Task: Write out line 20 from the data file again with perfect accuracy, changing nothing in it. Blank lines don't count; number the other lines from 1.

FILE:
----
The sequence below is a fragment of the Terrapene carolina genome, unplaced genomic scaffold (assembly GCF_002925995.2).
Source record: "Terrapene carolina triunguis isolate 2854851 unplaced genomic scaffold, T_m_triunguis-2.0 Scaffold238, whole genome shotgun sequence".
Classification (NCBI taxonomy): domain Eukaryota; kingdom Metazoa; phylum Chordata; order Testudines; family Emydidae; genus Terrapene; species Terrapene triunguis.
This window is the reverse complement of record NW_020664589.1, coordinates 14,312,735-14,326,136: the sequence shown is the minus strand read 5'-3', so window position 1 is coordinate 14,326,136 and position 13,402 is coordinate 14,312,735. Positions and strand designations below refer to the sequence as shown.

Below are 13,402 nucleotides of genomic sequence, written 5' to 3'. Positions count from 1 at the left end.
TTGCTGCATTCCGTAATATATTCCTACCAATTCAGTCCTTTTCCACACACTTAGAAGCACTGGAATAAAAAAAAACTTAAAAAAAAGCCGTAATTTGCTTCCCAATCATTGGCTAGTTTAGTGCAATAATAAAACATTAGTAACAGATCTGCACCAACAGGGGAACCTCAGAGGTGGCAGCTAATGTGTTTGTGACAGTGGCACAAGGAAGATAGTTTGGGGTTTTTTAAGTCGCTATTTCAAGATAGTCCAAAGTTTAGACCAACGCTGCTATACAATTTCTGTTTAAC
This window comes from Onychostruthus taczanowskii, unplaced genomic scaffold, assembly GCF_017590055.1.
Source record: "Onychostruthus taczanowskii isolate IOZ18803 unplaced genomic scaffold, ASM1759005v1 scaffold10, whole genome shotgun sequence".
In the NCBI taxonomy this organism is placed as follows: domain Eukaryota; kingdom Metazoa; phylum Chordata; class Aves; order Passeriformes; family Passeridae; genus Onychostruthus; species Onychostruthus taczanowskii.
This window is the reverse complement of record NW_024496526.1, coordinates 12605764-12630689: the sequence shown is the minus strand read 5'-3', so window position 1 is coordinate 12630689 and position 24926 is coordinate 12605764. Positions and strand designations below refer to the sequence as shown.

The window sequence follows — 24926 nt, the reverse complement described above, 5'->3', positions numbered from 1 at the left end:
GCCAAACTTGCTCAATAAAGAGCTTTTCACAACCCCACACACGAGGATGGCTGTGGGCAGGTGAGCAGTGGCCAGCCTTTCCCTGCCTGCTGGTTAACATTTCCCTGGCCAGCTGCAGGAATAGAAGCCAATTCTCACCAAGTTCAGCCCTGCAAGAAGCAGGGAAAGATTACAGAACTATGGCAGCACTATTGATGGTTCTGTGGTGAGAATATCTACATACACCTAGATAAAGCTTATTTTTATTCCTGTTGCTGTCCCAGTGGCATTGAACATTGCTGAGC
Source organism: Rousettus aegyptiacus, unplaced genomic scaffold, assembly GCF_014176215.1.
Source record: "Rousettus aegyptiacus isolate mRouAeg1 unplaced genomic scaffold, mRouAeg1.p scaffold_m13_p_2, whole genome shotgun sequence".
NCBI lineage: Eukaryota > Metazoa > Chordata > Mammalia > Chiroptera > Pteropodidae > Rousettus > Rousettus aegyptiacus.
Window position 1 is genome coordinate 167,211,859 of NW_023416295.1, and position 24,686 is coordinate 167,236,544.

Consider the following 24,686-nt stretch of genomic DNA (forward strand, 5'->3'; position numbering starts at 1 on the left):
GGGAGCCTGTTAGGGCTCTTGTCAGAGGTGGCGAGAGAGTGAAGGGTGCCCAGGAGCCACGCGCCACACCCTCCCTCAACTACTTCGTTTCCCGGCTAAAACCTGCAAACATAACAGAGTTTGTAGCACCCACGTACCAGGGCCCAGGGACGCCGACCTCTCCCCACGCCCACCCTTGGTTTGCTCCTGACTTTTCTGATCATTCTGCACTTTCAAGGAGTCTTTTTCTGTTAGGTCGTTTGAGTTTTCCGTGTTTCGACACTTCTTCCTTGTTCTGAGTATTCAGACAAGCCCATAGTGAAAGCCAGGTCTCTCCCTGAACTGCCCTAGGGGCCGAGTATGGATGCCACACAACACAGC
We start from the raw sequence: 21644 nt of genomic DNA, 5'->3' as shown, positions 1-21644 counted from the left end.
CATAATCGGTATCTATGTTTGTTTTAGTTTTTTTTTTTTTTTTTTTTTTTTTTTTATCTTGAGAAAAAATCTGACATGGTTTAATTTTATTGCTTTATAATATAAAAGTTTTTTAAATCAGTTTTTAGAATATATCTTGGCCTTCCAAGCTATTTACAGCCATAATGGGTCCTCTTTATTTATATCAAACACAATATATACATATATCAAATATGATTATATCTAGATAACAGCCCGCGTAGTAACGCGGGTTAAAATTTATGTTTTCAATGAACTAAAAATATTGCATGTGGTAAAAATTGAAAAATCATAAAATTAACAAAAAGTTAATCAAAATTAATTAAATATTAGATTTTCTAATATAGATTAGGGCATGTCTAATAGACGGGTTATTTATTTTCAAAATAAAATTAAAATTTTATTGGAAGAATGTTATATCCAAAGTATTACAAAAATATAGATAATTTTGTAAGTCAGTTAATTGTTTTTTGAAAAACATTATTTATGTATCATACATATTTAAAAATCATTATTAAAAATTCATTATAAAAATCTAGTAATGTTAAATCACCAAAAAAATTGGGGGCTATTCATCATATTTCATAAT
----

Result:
CATAATCGGTATCTATGTTTGTTTTAGTTTTTTTTTTTTTTTTTTTTTTTTTTTTATCTTGAGAAAAAATCTGACATGGTTTAATTTTATTGCTTTATAATATAAAAGTTTTTTAAATCAGTTTTTAGAATATATCTTGGCCTTCCAAGCTATTTACAGCCATAATGGGTCCTCTTTATTTATATCAAACACAATATATACATATATCAAATATGATTATATCTAGATAACAGCCCGCGTAGTAACGCGGGTTAAAATTTATGTTTTCAATGAACTAAAAATATTGCATGTGGTAAAAATTGAAAAATCATAAAATTAACAAAAAGTTAATCAAAATTAATTAAATATTAGATTTTCTAATATAGATTAGGGCATGTCTAATAGACGGGTTATTTATTTTCAAAATAAAATTAAAATTTTATTGGAAGAATGTTATATCCAAAGTATTACAAAAATATAGATAATTTTGTAAGTCAGTTAATTGTTTTTTGAAAAACATTATTTATGTATCATACATATTTAAAAATCATTATTAAAAATTCATTATAAAAATCTAGTAATGTTAAATCACCAAAAAAATTGGGGGCTATTCATCATATTTCATAAT